January 15, 2021 Breaking News, Latest News, and Videos

Village Trailer Park Redevelopment Moves One Step Closer To Reality:

The Village Trailer Park’s mixed-use redevelopment will head to Santa Monica City Council on July 24 after the Planning Commission recommended the Development Agreement (DA) move forward on Wednesday night, but with a raft of amendments to the project’s tenant relocation plan, design elements, and community benefits.

Planning Commissioners deliberated for about four hours before passing a motion just after midnight to send the “East Village” project to Council next month.

Santa Monica developer Marc Luzzatto’s proposed DA would bring 146 apartment units and 339 residential condominiums to the Village Trailer Park site, which is located at 2930 Colorado Avenue.

Also included in the proposed DA is 8,650 square feet of ground floor creative office space and 17,780 square feet of ground floor retail.

Commissioner Richard McKinnon raised concerns at the start of deliberations about the absence of the Bergamot Specific Plan, which is not expected to be approved for at least another six months – maybe longer.

“We are unguided unlike any other area of the city of how this area will develop,” McKinnon said. “At the moment, what we do know is that LUCE (Land Use and Circulation Element) has specified that there will be development in only four percent of the City and one of the areas where there will be development or applications for building will be considered that are slightly different will be in that general area.”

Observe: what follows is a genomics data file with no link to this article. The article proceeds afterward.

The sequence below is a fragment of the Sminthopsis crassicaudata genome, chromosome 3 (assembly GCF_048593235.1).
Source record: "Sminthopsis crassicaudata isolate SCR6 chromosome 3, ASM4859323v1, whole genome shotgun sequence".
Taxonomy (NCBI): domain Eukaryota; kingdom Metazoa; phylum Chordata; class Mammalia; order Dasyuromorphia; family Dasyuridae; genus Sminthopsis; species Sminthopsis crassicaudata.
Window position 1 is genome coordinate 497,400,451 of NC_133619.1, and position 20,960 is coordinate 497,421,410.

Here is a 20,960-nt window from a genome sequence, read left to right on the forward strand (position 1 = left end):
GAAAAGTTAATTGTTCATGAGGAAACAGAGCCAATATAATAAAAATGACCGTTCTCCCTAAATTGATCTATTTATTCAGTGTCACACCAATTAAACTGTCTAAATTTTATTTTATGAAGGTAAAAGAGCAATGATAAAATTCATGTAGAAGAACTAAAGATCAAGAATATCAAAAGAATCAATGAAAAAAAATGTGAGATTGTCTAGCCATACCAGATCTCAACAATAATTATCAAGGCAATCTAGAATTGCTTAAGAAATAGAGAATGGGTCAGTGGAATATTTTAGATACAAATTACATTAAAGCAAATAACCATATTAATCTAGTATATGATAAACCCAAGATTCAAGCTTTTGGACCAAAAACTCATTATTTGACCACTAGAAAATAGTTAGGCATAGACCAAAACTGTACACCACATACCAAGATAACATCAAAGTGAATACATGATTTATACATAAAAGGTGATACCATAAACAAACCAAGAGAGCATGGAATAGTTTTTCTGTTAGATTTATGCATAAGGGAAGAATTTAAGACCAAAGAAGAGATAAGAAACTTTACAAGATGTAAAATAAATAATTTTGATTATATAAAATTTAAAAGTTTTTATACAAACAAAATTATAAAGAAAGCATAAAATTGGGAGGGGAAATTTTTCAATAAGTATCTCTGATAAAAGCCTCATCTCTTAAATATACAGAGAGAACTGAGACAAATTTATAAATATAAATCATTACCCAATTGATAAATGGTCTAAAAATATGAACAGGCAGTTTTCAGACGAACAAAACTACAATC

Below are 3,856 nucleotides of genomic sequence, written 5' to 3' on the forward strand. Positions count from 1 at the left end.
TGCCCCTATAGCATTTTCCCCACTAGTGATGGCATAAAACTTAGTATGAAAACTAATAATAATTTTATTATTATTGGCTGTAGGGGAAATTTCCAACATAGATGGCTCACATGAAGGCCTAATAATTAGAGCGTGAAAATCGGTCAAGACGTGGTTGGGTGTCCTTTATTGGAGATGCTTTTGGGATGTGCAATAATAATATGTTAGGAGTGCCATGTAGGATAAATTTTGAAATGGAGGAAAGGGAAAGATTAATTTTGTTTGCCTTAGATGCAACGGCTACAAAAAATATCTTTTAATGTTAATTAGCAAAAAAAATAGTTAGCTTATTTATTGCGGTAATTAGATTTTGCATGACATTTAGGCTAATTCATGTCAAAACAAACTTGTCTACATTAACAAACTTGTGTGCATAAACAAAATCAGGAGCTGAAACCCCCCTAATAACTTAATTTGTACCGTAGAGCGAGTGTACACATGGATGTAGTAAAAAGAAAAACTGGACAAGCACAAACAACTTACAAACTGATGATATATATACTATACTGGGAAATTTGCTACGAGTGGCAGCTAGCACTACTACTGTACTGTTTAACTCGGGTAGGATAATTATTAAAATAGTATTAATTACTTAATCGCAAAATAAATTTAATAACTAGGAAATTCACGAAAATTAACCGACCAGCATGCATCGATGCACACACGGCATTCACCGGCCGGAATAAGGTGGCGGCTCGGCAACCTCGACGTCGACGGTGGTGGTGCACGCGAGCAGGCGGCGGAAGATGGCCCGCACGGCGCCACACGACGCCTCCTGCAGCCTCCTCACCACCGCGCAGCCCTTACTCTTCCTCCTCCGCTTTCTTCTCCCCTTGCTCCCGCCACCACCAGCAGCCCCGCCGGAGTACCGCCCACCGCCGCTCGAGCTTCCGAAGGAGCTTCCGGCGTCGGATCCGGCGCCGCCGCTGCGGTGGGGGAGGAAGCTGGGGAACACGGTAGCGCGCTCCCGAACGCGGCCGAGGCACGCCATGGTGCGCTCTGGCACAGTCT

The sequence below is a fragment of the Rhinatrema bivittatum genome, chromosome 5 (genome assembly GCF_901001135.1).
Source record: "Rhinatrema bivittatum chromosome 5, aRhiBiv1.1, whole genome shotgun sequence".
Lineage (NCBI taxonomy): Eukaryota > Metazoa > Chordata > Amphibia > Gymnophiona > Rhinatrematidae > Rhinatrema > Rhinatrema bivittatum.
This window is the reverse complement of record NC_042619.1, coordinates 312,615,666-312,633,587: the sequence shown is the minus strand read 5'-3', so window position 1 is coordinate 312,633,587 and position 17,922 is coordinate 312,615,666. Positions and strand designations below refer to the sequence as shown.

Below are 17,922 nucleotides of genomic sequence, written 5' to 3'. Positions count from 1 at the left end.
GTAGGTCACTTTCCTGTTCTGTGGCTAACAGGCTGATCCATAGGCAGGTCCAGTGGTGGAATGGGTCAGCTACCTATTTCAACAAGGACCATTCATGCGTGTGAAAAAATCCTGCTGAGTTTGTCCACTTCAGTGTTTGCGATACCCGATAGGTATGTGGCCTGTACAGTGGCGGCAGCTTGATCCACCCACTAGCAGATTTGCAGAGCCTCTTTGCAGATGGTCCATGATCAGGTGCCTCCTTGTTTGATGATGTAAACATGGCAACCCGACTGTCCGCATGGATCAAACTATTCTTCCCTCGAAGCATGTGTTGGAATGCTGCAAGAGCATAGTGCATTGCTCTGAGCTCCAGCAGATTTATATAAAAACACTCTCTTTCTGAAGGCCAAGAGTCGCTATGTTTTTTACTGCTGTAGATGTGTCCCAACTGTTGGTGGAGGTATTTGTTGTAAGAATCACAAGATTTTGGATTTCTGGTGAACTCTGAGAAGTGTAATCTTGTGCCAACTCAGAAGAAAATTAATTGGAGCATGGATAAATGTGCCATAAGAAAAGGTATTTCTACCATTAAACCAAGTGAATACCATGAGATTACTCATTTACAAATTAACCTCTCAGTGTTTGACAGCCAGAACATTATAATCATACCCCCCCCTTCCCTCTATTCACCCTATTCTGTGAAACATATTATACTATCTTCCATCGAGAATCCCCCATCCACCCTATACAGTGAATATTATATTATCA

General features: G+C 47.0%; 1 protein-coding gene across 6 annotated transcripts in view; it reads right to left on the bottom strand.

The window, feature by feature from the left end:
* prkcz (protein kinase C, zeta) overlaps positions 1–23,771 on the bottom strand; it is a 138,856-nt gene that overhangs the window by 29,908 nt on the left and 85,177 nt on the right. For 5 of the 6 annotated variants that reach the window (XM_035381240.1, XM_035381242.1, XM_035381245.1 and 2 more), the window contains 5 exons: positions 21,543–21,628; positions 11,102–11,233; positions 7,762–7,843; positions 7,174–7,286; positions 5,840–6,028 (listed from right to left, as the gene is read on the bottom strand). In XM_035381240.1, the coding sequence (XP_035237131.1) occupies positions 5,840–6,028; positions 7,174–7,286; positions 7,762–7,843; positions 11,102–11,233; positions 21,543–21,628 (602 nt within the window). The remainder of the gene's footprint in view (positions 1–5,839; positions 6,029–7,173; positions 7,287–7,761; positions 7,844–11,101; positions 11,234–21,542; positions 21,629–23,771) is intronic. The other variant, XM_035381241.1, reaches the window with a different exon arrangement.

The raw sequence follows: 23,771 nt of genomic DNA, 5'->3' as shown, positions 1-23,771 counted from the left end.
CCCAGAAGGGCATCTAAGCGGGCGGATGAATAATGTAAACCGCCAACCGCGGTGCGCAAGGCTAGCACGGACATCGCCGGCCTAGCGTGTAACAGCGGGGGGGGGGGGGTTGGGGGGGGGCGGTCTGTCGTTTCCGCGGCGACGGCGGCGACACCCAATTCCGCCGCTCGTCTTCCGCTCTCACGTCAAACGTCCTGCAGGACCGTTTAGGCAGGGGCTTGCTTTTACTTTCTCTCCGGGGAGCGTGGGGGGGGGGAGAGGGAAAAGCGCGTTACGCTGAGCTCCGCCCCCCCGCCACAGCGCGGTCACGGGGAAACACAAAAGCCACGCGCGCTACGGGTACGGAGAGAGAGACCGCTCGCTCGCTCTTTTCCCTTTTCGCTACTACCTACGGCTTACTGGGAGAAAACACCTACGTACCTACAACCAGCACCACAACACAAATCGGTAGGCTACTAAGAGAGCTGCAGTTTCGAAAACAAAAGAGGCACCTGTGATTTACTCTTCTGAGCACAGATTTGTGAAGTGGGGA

McKinnon strongly suggested a motion that City Council defer consideration of the DA until the Bergamot Specific Plan was in place.

“At least we draw to the City Council’s attention that without a Bergamot Plan as a whole, nailed down, you are making the plane as you are flying in it and there are consequences to that and you have to live with it,” McKinnon said.

McKinnon’s motion failed with only Commissioners Jennifer Kennedy and Ted Winterer joining him in voting for the motion. Commissioners Jim Ries and Amy N. Anderson voted against it. Commissioners Gerda Newbold and Jason Parry had left the meeting at about 11:30 p.m. – about 30 minutes before the vote was taken.

“I feel like it would be better, but I don’t feel like it would be so much better to have the area plan done before this project goes to council,” Anderson said. “There’s an amazing amount of specificity in the LUCE with regards to development in this area. Yes, there are other things that will be further refined, but I don’t think well enough here is necessary.”

Immediately after McKinnon’s failed motion to have the DA deferred, a new motion was unanimously passed by the five present Commissioners that the DA move forward, but with amendments to the project’s tenant relocation plan, design elements, and community benefits.

Since the project means Village Trailer Park must close, 48 full-time households and eight part-time/seasonal households will have to be relocated.